A Box of Tissues: For Kings and Queens


A box of tissues rests besides the throne as an invitation to shed a tear. In a position defined by its demand for strength and direction, crying is not an act we normally associate with leadership. Tears are often perceived as a sign of weakness. A belief that keeps many leaders from discovering how vulnerability can bring peace to their kingdom.

A teacher of mine once lost his dog to a speeding car. He was gutted. Despite his loss, he found that the experience transformed him—he called it a ‘delicious grief’. Grieving helped him heal an old wound and brought back a long lost part of himself. He had been served an unexpected, yet tasteful meal.

We not only cry for ourselves, but also for others. Recently, I found myself overcome with emotion at my kitchen sink, shedding tears for someone, who at this time, I knew could not. When we loose something or someone, we can mourn immediately, but if we, for various reasons, are incapable of doing so, we freeze the emotion until we are ready for it.

My coaching style, at first, is about owning every part of yourself – to cut every facet of your diamond. If you truly own yourself and feel that you are a single coherent being, then you can confidently move ahead with manifesting your purpose in the world.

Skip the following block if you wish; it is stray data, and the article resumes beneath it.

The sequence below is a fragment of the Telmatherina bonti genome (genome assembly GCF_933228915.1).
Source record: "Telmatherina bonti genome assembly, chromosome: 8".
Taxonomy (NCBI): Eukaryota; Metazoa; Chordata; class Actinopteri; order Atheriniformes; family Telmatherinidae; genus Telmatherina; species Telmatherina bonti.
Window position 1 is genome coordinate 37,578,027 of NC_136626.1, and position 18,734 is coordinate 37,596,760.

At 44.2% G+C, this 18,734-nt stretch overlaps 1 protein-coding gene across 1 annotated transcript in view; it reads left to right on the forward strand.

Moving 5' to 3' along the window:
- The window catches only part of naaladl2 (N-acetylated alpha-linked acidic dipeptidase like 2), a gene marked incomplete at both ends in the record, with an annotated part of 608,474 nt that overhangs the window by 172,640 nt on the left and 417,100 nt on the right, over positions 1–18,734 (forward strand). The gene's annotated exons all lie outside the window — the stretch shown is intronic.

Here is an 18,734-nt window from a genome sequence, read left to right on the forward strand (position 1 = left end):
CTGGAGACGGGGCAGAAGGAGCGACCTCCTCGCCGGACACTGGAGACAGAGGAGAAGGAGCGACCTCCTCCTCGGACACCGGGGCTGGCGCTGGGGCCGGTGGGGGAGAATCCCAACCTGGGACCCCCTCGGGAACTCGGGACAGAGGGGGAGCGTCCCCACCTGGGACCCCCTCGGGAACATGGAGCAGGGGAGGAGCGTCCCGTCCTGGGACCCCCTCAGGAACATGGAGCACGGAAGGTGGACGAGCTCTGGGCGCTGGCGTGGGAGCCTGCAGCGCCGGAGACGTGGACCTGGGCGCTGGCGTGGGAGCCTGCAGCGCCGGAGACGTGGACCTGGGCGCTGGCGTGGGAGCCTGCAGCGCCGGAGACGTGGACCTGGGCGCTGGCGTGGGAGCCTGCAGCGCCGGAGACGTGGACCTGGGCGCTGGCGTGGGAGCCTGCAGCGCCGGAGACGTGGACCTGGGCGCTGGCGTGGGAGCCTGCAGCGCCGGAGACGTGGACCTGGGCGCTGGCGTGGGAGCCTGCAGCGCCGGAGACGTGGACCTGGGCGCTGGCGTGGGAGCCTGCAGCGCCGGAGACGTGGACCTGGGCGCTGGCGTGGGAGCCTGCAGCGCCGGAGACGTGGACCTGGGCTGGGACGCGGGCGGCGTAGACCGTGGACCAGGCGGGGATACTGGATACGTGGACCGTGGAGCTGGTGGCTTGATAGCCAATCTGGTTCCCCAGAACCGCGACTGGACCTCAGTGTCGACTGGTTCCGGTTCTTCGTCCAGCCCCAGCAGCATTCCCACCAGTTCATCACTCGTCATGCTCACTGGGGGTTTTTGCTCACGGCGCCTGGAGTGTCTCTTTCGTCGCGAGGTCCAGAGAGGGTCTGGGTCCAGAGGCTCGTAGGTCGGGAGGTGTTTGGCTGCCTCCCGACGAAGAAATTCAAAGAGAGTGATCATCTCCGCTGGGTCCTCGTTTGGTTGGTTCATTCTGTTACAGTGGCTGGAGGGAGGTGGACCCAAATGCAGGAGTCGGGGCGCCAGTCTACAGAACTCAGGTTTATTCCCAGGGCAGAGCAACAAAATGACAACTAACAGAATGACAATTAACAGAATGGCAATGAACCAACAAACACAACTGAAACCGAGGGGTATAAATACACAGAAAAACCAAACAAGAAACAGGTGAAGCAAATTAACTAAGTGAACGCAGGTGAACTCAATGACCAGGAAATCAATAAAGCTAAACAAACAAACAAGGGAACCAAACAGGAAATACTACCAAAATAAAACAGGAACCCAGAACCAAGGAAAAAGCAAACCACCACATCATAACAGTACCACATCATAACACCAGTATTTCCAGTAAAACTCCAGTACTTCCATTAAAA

If you choose to invite all parts of yourself on this journey, then it is necessary to learn how to grieve over loss. The temptation to bypass these emotions is all too common and we may venture forward without receiving the gift of loss: our deepest potential.

To receive that gift and to learn its taste as a leader, we need to reach out to these emotions. When we heal inner divisions and past traumas we can wholeheartedly carry them forward, rather than be held back by them. In other words: To be obsessed with the future is to be possessed by the past.

In your acknowledgement of the tissues, you feel both desire and discomfort — you recognise, that to sit on the throne as a King or Queen, you must first move the box.